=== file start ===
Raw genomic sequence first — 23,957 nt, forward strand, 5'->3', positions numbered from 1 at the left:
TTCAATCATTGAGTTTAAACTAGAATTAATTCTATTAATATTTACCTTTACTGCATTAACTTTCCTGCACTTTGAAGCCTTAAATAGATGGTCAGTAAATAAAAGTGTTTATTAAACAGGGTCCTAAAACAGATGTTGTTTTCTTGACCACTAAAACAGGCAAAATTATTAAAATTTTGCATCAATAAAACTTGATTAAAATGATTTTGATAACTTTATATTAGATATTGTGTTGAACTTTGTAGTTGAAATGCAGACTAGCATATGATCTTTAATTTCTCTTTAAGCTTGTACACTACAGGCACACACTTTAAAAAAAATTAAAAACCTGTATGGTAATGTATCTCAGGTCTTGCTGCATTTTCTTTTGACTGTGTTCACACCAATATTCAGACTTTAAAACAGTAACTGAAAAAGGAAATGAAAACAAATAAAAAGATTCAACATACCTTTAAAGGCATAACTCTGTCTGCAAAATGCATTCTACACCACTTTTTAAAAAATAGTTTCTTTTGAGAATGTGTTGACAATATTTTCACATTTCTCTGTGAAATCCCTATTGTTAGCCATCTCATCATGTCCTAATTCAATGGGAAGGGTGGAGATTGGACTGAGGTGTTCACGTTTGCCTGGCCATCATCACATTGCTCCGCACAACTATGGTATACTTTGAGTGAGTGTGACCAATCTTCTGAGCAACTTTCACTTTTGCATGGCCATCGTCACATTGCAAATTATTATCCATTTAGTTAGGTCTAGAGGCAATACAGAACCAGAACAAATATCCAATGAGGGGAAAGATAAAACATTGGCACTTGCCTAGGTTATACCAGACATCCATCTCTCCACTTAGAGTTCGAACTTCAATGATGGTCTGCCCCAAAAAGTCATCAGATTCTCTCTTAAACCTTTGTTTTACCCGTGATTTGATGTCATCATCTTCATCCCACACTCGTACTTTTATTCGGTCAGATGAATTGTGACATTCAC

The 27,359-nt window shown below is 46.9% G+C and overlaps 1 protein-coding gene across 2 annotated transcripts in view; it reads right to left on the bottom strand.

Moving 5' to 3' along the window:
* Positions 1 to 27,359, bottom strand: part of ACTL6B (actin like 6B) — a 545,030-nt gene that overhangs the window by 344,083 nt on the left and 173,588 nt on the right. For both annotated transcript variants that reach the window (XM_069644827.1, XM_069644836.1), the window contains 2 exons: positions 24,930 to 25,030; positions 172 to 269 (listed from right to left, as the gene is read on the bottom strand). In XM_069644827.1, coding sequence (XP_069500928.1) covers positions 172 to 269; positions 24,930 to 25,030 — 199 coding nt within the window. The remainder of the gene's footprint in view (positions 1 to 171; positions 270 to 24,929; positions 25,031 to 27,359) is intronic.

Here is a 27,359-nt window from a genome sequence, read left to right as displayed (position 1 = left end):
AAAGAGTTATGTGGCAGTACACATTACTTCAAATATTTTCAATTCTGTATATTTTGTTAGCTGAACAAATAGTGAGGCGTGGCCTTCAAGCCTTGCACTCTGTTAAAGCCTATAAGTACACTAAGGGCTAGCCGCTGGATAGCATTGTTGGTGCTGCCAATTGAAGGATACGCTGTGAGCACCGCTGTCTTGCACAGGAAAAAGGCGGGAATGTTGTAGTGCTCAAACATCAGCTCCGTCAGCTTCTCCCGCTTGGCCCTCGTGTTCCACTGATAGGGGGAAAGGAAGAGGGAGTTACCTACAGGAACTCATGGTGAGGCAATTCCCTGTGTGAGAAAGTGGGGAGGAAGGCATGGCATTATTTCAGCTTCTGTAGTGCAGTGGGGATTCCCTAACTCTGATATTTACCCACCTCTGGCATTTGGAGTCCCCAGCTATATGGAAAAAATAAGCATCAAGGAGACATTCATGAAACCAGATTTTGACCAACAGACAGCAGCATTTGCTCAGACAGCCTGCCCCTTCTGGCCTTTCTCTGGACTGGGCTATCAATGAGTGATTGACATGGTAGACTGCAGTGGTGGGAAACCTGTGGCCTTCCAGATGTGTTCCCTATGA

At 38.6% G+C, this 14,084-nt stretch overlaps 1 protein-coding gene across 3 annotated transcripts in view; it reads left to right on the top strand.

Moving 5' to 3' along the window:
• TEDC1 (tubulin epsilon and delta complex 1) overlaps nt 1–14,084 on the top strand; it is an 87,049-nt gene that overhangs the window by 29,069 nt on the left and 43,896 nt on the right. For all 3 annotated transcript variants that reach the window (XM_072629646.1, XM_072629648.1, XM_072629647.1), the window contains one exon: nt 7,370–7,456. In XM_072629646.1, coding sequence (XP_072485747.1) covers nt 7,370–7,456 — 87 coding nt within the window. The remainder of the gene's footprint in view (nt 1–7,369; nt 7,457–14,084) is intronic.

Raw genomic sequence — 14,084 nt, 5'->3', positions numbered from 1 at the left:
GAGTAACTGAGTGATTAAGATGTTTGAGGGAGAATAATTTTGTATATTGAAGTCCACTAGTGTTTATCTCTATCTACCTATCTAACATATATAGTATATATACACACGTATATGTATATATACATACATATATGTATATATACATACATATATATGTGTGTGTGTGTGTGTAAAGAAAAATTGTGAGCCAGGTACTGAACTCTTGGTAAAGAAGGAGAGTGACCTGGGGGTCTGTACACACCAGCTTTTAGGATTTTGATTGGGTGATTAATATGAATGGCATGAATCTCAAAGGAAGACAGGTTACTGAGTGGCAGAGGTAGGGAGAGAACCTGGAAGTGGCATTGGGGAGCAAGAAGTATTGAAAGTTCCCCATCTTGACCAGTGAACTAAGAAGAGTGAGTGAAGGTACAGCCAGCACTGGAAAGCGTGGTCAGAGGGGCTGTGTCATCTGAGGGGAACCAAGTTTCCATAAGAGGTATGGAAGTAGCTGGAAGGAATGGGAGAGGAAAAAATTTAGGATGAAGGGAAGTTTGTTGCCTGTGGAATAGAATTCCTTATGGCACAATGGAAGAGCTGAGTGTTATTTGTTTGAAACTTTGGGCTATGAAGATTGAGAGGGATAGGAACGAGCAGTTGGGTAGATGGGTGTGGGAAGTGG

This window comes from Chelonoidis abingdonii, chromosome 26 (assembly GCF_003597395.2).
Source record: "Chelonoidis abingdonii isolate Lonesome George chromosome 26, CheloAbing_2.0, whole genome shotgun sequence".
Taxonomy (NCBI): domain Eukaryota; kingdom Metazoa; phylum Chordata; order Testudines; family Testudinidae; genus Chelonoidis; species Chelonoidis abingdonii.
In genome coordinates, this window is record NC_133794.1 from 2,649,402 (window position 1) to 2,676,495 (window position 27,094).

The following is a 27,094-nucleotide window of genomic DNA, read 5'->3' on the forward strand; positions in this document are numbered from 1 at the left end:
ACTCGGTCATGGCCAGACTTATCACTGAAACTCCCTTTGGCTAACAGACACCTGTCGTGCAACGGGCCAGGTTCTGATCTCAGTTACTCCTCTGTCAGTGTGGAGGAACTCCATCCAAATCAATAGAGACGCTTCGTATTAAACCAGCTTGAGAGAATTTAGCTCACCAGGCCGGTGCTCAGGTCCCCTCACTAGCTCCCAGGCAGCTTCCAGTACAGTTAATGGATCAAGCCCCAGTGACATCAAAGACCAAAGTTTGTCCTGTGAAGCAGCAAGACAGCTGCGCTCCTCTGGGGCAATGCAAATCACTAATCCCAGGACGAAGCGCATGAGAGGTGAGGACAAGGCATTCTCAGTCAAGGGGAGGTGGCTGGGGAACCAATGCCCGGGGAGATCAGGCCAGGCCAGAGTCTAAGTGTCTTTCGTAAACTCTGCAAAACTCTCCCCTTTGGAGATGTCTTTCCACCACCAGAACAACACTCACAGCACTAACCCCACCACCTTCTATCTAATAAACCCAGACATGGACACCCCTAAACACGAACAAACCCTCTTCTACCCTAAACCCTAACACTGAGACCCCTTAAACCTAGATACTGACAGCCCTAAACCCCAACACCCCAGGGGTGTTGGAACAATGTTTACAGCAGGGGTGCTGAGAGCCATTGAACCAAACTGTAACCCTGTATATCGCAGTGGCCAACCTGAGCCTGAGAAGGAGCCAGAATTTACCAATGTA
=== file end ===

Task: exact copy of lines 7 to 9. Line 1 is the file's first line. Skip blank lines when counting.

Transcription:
AAAGAGTTATGTGGCAGTACACATTACTTCAAATATTTTCAATTCTGTATATTTTGTTAGCTGAACAAATAGTGAGGCGTGGCCTTCAAGCCTTGCACTCTGTTAAAGCCTATAAGTACACTAAGGGCTAGCCGCTGGATAGCATTGTTGGTGCTGCCAATTGAAGGATACGCTGTGAGCACCGCTGTCTTGCACAGGAAAAAGGCGGGAATGTTGTAGTGCTCAAACATCAGCTCCGTCAGCTTCTCCCGCTTGGCCCTCGTGTTCCACTGATAGGGGGAAAGGAAGAGGGAGTTACCTACAGGAACTCATGGTGAGGCAATTCCCTGTGTGAGAAAGTGGGGAGGAAGGCATGGCATTATTTCAGCTTCTGTAGTGCAGTGGGGATTCCCTAACTCTGATATTTACCCACCTCTGGCATTTGGAGTCCCCAGCTATATGGAAAAAATAAGCATCAAGGAGACATTCATGAAACCAGATTTTGACCAACAGACAGCAGCATTTGCTCAGACAGCCTGCCCCTTCTGGCCTTTCTCTGGACTGGGCTATCAATGAGTGATTGACATGGTAGACTGCAGTGGTGGGAAACCTGTGGCCTTCCAGATGTGTTCCCTATGA

At 38.6% G+C, this 14,084-nt stretch overlaps 1 protein-coding gene across 3 annotated transcripts in view; it reads left to right on the top strand.

Moving 5' to 3' along the window: